In early spring in the moist rich recesses of Appalachian forests, the smooth bluish stem and large single unfolding leaf of the blue cohosh plant (Caulophyllum thalictroides) stand out vividly against the surrounding bareness. As the plant grows, it blends in with the rest of the forest until late summer, when deep blue berries (which are actually seeds) attract the eye. Indian tribes used them to relieve rheumatism, colic, and menstrual cramps. Today, herbalists continue to use the roots to treat rheumatism.

By midsummer, fields and roads of the southern highlands are crowded with intricately patterned flat flower clusters of Queen Anne’s lace (Daucus carota), a member of the carrot family. Through the years, extracts from this widely distributed biennial were used medicinally as diuretics and to dissolve kidney stones. The seeds were eaten to eliminate intestinal worms and gas.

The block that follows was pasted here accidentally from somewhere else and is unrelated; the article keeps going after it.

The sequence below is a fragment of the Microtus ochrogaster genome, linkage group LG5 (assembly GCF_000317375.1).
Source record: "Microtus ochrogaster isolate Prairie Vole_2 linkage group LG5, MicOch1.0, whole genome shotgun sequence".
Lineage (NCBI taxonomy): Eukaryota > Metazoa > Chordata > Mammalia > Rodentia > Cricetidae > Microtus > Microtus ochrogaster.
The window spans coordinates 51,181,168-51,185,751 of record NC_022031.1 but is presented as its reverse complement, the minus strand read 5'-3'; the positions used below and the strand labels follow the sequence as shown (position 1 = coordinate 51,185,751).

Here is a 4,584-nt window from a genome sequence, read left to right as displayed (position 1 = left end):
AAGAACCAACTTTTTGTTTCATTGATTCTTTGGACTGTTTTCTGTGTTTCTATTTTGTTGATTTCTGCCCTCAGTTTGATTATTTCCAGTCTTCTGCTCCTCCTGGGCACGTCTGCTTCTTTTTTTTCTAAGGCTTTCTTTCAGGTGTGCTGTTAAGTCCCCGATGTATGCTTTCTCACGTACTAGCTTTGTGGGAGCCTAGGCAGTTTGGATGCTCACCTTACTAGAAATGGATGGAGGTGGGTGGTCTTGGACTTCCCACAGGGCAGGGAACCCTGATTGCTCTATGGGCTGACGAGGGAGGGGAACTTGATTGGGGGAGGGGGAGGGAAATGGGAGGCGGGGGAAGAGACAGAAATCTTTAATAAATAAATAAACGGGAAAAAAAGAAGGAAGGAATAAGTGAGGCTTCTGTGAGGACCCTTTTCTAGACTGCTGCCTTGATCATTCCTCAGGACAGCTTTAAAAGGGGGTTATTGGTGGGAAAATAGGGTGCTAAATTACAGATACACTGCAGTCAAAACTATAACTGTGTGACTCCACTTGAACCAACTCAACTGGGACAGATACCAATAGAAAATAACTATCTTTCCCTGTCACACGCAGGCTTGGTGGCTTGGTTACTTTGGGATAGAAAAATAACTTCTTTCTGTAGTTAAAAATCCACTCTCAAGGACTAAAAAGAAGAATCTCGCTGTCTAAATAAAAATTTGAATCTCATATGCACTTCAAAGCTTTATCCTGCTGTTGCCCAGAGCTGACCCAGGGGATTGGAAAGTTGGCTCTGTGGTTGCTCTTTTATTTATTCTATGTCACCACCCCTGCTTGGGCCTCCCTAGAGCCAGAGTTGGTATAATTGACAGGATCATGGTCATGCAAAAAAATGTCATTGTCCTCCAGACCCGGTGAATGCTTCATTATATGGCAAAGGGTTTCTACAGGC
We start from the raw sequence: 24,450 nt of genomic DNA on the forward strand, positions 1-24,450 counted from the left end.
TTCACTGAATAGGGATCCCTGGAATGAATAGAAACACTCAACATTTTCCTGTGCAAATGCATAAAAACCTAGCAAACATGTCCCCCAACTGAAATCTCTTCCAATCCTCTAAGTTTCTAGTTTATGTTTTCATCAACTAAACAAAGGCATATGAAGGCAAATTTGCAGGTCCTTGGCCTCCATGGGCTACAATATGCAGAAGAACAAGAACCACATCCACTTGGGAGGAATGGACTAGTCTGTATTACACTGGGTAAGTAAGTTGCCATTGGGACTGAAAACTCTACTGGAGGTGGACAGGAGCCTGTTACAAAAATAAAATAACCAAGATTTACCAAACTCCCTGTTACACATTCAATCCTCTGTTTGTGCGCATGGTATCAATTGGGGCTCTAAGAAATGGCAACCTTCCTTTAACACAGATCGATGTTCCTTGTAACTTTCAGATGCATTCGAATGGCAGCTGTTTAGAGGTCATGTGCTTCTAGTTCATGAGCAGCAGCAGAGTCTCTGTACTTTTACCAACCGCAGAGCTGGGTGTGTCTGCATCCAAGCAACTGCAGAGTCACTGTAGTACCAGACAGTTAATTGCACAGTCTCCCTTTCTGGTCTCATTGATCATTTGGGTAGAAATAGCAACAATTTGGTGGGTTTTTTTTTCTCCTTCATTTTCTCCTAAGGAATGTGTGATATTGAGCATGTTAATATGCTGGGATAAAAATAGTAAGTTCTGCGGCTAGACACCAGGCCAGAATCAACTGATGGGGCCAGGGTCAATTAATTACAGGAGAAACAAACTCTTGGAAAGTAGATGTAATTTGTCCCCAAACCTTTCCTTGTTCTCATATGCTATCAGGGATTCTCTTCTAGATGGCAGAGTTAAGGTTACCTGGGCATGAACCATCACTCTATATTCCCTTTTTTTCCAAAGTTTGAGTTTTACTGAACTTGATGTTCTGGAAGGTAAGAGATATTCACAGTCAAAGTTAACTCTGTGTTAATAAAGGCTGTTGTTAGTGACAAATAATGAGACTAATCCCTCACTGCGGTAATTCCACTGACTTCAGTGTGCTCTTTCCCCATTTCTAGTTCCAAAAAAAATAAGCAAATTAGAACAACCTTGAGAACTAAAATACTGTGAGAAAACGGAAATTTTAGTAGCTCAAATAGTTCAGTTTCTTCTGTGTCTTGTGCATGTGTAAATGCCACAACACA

While extracts of Queen Anne’s lace are not generally used by today’s herbalist as a diuretic, research has confirmed their effectiveness in dispelling intestinal gas. The wild root is also rich in vitamin A, but care should be taken not to ingest it in excessive amounts. (Too much vitamin A can be harmful to your health.)

Another plant which is native to eastern North America, including the southern Appalachians, is the Oswego tea plant (Monarda didyma), sometimes also called bee balm. The name comes from the use of its aromatic leaves by the Oswego Indians of western New York and also the Shakers, who thought the tea to be effective in treating colds and sore throats. Still other settlers steamed the plant and inhaled the fumes to clear sinuses. Although medicinal use of the plant is no longer widespread, the aromatic oil of Oswego tea continues to be used in the perfume industry.

No trip through the southern Appalachians would be complete without acknowledging one of the most widespread plants — Mentha piperita — which is the botanical name for the well-known peppermint. It has the unusual feature of square stems and rootstocks that take root along the ground, enabling the plant to spread from one growing season to the next. The oil is obtained by steam distillation of the aboveground parts and is used in many medicinal products, particularly cold remedies.